In a recent decision regarding the interpretation of FIFA regulations in the Cardiff City FC v FC Nantes case, the SSC made a detailed overview of this method of interpretation, i.e.,: “Any interpretation begins with the letter of the law (literal interpretation), but this is not decisive: we still have to find the true scope of the norm, which also derives from its relationship with other legal provisions and its context (systematic interpretation), the aim pursued, particularly the protected interest (teleological interpretation), as well as the will of the legislator as it may be understood from the ”travaux préparatoires” (historical interpretation). The judge departs from a clear legal text only when the aforementioned methods of interpretation show that this text does not correspond in all respects to the true meaning of the provision in question and leads to results which the legislator could not have wanted, which conflict with the sense of justice or the principle of equal treatment. In short, the Federal Tribunal does not favor any method of interpretation and does not establish a hierarchy, based on a pragmatic pluralism to seek the true meaning of the norm”.Footnote 117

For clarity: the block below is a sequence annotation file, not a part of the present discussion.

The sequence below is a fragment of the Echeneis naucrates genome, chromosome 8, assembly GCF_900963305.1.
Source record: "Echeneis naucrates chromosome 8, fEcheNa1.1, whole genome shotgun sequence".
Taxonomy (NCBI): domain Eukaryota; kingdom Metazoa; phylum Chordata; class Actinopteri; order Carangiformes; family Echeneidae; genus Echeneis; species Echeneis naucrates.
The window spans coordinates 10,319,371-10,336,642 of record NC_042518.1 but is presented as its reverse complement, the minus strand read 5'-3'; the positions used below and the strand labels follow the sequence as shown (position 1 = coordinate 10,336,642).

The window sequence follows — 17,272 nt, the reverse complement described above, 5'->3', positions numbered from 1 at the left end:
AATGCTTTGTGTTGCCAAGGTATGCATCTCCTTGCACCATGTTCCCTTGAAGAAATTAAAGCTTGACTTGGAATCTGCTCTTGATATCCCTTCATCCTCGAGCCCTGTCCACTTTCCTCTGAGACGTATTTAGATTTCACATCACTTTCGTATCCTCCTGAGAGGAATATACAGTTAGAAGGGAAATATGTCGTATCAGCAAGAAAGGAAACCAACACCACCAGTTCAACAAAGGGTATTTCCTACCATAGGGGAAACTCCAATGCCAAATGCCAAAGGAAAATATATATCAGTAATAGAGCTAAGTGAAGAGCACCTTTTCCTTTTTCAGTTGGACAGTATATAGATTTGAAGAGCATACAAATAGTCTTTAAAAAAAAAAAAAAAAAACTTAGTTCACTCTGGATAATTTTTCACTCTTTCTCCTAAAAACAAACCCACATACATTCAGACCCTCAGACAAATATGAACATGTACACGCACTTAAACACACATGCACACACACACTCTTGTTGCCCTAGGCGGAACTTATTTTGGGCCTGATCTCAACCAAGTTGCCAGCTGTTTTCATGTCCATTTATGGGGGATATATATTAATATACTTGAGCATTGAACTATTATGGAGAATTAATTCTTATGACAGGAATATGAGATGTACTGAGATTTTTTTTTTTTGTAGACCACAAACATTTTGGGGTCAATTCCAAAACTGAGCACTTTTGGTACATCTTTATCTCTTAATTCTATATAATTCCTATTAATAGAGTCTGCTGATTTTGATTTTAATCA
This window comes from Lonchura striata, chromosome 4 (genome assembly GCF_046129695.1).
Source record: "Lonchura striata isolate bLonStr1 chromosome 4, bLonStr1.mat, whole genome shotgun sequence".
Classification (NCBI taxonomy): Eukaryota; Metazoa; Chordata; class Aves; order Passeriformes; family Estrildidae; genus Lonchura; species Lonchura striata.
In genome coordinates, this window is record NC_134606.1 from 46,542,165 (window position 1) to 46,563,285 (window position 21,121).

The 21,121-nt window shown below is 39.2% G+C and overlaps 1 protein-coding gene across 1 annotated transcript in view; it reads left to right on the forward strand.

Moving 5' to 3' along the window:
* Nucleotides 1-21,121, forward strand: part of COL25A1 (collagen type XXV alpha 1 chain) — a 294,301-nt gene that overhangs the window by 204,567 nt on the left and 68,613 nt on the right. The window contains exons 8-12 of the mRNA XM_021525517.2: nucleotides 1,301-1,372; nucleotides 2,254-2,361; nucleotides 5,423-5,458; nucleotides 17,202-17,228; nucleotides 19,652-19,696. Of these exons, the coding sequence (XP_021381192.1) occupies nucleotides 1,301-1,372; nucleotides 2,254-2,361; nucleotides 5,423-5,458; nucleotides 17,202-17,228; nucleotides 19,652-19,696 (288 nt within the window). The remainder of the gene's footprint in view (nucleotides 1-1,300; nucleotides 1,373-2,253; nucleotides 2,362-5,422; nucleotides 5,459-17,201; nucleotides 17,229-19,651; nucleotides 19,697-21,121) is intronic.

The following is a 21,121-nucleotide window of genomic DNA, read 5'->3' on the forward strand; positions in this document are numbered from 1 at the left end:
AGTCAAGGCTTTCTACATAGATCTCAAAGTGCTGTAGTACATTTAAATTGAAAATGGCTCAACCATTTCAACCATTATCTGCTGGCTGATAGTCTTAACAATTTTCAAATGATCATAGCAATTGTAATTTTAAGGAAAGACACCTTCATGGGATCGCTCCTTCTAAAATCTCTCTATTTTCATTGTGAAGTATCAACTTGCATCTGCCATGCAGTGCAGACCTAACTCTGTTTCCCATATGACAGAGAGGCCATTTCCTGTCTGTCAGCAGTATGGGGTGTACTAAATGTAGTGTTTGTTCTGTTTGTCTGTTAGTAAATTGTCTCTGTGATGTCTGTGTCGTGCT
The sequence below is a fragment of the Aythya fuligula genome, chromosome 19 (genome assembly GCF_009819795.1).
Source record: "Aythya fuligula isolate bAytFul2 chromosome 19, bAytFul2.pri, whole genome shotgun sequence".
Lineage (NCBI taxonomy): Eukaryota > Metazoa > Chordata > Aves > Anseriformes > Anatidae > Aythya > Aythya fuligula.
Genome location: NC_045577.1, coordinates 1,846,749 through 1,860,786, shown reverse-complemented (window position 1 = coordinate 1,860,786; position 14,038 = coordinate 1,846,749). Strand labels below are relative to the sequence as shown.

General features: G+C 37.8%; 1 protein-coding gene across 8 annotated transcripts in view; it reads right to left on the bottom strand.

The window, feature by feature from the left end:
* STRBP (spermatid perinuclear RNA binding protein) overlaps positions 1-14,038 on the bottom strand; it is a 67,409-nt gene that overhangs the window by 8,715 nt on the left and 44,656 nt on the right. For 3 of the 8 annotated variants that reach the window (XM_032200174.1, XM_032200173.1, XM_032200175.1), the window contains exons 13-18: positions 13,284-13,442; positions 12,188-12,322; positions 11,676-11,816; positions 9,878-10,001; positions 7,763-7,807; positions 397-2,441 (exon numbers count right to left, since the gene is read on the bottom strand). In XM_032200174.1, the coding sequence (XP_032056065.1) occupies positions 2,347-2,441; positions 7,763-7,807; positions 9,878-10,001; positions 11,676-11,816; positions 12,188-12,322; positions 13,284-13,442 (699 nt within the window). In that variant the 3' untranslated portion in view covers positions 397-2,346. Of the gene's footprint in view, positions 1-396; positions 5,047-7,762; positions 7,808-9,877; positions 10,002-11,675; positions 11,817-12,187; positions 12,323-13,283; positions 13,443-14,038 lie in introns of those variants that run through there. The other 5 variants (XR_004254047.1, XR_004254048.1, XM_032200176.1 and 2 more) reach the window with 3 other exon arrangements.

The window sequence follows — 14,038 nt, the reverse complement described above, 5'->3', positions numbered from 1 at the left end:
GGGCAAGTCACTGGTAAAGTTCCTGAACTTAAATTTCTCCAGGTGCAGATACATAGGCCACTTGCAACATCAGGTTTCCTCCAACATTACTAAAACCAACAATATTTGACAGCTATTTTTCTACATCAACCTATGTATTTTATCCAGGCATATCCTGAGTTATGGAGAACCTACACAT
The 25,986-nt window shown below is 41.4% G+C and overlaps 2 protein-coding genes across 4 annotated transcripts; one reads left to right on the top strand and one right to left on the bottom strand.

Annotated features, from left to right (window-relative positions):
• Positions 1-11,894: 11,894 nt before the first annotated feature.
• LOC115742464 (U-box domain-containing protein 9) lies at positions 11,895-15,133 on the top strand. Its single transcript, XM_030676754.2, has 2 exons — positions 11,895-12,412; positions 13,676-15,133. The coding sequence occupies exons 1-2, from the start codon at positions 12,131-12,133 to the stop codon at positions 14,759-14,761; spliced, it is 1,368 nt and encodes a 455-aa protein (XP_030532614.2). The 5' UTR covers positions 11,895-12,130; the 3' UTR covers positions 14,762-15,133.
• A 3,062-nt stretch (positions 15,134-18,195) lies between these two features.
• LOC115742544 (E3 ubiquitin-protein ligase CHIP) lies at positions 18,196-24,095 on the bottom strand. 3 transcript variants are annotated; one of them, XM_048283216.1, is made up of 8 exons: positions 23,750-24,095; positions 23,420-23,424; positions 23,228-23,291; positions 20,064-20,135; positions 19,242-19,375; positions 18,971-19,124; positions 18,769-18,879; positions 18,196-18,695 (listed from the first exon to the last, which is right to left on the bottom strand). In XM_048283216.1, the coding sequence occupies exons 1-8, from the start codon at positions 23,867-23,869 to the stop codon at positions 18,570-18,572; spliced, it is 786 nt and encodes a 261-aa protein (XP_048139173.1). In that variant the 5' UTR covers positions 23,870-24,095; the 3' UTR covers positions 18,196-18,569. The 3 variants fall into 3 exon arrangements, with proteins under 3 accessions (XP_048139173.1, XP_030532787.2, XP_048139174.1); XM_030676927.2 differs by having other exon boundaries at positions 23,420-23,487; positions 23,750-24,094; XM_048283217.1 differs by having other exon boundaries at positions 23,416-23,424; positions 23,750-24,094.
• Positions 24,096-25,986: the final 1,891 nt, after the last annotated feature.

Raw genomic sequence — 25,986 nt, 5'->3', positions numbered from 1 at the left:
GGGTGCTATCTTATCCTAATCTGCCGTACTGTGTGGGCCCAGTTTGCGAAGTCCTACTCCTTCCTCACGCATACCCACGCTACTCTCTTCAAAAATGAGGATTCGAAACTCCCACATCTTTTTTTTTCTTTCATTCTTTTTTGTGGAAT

CAS jurisprudence refers to SSC’s and apply the above method to interpret sports regulations.Footnote 118 Lately, the CAS Panel in Sport Lisboa e Benfica SAD v FIFA case interpreted Article 18bis RSTP with this same method of interpretation.Footnote 119

As a result, before CAS Panel and the SSC, the Swiss method of interpretation of the law is used to interpret sports regulations. It particularly important because interpretation of sports regulation(s) is often a major issue in sporting disputes. Here again, it is the principles of Swiss law that have an utmost influence on the final decision.

4 Protection of legal personality as the core principle of sports law

4.1 Introduction